Wikipedia:Featured article candidates/Colley Cibber

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Colley Cibber[edit]

A concise, scholarly, and comprehensive biography and explanation of a figure of both fame and infamy who stands at the bottom of the page of many of the great poems of the 18th century (in the footnotes). I wrote quite a bit, but the article is 90% Bishonen's work, and it is meticulously documented. Geogre 02:46, 1 Mar 2005 (UTC) Past nomination is at Wikipedia:Featured article candidates/Colley Cibber/Past

  • Support. Fascinating. mark 02:58, 1 Mar 2005 (UTC)
  • Support. I have never heard of Cibber before, but I found this quite interesting. Good job. Edeans 05:42, 1 Mar 2005 (UTC)
  • Support. Another top-class article on 18th century English cultural history. Filiocht 09:10, Mar 1, 2005 (UTC)
  • Support: Yet another amazing article, very detailed and well illustrated and interesting - standards on Wikipedia are rocketing upwards. Giano 09:42, 1 Mar 2005 (UTC)
  • Support. This is what Wikipedia is all about. Great work. I know nothing about the subject so I can't vouch for it that way, but it looks great. Keep them coming. - Taxman 13:48, Mar 1, 2005 (UTC)
  • Support very well detailed, could use slightly better images, but hey its 18th century its not exactly easy. Give it a go Raul!  ALKIVARRadioactive.svg 16:11, 1 Mar 2005 (UTC)
  • Enthusiastically support. Hydriotaphia 06:41, Mar 2, 2005 (UTC)
  • Want to support but
    1. "hapless Shakespeare, and crucify'd Molière" needs attribution (Pope, I presume).
    2. "herostratic fame" is clever but obscure, and deserves an explanatory phrase. -- Jmabel | Talk 18:50, Mar 2, 2005 (UTC)
      • Right. Thank you. These are both from the Lead section. 1. "Hapless Shakespeare and crucify'd Molière" is quoted again under "Cibber as manager", and there attributed (to Pope, yes). I thought it could be more of a foretaste in the introduction, to keep the Lead as lightfooted as possible, but maybe not. I'll fix it. 2. Explaining herostratic fame at this point isn't an option IMHO, but of course I don't need to use the word at all, I'll rephrase. (If you don't think it's enough that it's linked to the stub Herostratos, that explains the concept?) Pity, in a way... it's not there for being clever, but for saying much in little compass. For those who've heard of Cibber (= the Alexander Pope buffs), Cibber is an icon of herostratic fame, and in the article we try to lay out, for those who hadn't heard of him, how he came to be that. But never mind, I don't want anything obscure in the Lead, any more than you do. Thanks for pointing it out.--Bishonen | Talk 10:56, 3 Mar 2005 (UTC)
      • I'd say that the link is enough. Filiocht 11:49, Mar 3, 2005 (UTC)
        • In any case, support, it's a great article, although I still find "herostratic fame" to be obscurantist. -- Jmabel | Talk 21:27, Mar 7, 2005 (UTC)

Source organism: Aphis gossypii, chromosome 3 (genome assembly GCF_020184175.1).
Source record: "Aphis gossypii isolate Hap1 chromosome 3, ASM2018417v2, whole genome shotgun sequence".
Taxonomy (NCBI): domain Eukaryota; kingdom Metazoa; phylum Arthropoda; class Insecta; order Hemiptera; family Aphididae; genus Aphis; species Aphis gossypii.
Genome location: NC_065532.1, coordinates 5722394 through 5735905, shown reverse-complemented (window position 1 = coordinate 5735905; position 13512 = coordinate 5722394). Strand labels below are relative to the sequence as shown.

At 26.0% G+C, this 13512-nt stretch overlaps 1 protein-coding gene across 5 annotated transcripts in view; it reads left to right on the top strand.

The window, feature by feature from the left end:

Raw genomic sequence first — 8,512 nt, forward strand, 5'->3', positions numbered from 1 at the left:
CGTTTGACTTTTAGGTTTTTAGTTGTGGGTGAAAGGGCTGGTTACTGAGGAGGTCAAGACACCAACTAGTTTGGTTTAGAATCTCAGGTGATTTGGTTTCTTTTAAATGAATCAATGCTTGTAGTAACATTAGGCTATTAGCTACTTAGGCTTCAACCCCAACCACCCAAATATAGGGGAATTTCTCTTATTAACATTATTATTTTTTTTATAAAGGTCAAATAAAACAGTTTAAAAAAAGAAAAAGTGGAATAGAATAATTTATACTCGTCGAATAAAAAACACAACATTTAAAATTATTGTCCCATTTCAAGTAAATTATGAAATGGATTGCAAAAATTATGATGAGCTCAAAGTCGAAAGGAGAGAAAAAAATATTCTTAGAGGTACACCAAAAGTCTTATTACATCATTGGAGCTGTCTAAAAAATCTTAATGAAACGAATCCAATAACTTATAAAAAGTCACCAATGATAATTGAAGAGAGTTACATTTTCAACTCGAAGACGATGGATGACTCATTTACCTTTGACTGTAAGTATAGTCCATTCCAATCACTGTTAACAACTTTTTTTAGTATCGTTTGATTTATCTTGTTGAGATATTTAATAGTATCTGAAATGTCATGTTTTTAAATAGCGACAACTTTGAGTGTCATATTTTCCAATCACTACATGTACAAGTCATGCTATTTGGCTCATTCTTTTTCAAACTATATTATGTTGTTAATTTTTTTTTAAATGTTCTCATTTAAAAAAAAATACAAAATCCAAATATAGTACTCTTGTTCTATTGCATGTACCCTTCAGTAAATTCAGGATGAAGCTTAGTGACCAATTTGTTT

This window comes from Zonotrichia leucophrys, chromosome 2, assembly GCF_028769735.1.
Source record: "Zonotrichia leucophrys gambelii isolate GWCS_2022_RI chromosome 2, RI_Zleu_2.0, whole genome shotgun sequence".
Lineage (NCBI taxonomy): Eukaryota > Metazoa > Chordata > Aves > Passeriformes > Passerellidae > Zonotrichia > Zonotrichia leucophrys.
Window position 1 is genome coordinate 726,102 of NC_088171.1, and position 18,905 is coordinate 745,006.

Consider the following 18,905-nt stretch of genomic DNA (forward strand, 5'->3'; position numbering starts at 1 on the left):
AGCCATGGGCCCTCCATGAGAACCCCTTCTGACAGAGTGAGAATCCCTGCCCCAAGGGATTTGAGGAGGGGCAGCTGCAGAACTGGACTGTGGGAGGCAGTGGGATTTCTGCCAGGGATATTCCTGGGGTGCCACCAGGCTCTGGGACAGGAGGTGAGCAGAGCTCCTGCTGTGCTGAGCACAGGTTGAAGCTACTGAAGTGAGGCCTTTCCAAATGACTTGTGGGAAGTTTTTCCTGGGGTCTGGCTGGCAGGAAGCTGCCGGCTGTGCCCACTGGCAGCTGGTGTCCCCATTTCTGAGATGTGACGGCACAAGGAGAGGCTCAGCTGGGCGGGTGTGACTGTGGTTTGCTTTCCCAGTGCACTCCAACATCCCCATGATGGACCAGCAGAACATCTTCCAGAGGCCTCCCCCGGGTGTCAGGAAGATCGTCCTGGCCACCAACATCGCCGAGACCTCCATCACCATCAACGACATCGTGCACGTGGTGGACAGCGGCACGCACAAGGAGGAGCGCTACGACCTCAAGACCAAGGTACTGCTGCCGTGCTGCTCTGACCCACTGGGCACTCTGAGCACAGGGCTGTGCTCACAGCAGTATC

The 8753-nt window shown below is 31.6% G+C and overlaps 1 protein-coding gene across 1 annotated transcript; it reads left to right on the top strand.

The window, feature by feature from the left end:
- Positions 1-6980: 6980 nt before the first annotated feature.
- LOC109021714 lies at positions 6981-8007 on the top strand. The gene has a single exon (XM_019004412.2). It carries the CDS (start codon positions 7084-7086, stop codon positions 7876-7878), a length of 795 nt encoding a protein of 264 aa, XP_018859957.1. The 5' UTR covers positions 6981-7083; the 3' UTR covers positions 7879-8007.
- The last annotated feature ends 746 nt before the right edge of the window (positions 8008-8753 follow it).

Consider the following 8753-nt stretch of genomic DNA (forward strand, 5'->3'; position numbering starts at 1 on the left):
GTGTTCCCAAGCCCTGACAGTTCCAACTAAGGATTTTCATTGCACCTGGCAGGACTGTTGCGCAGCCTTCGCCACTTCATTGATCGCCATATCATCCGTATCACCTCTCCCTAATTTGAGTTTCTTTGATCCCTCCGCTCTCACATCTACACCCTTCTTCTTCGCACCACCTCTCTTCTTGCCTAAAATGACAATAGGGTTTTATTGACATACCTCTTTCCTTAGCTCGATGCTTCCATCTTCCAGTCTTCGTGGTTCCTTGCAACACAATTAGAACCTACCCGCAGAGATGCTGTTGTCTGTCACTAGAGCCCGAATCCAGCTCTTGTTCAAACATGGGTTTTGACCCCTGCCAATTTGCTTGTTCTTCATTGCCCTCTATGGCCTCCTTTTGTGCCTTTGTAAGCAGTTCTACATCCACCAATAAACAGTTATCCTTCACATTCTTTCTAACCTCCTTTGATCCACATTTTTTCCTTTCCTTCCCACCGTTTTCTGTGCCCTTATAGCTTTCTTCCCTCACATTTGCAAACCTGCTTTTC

• Support. Social history and the history of ideas are the most difficult to write, and this entry sets a standard where Wikipedia is weak. (Herostratic fame is blue-linked for the curious.) --Wetman 09:31, 3 Mar 2005 (UTC)
  • Support, of course. -- ALoan (Talk) 11:38, 3 Mar 2005 (UTC)
  • Support A wonderful article and a joy to read. One thing I'm wondering about, though, is his later life and death. The story of his professional career ends with his appointment as Laureate in 1730. The date of William Whitehead's appointment seems to suggest that Cibber retained his position until his death in 1757. Is that correct? Also, apart from being the object of progressive scorn, little is said about the last 10–15 years of his life. Maybe a small coda is in order to give proper closure to both the life of Cibber and to the article (provided information on this matter is available, of course). --Plek 15:25, 3 Mar 2005 (UTC)
    • Thank you very much, Plek (more! more! please say the bit about "a joy to read" again, I couldn't quite hear you!). It makes sense, what you say, and I'll try to find the time to read up a bit more in Barker's biography and flesh out the last 20 years of Cibber's life a little, though my impression is that his life just got progressively less interesting. He seems to have thought so, too—in his autobiography, published in 1740, his focus is overwhelmingly on the 1690—1715 period. The actors' profiles and the theatrical warfare and chicanery of the 1690s, when Colley was a struggling young actor, get far more space than later events at Drury Lane over the whole 25 years that he was head of it, 1710—1735. Another problem is that his autobiography is far and away the best source for his life, and is the basis of later accounts such as that of Barker, and consequently the 17 years he lived on after its publication are in a kind of shade, or information dearth. Samuel Johnson refers to the aging Cibber as a kind of fixture of the London social scene, a hale old man but an unrepentant trifler and posturer, a gambling addict (this had been a life-long problem of Cibber's) and increasingly a parody of himself, that the young stared at with surprise and censure. Ach, though, again, I need to find chapter and verse and exactly what Johnson said. Bishonen | Talk 17:08, 3 Mar 2005 (UTC) P. S. A Poet Laureate appointment is indeed supposed to be for life, sort of like kingship, regardless of whether the duties are fulfilled or not. Bish.
  • Support Interesting, well written, and well referenced. It shines through that the authors care about this article. SlimVirgin 16:52, Mar 3, 2005 (UTC)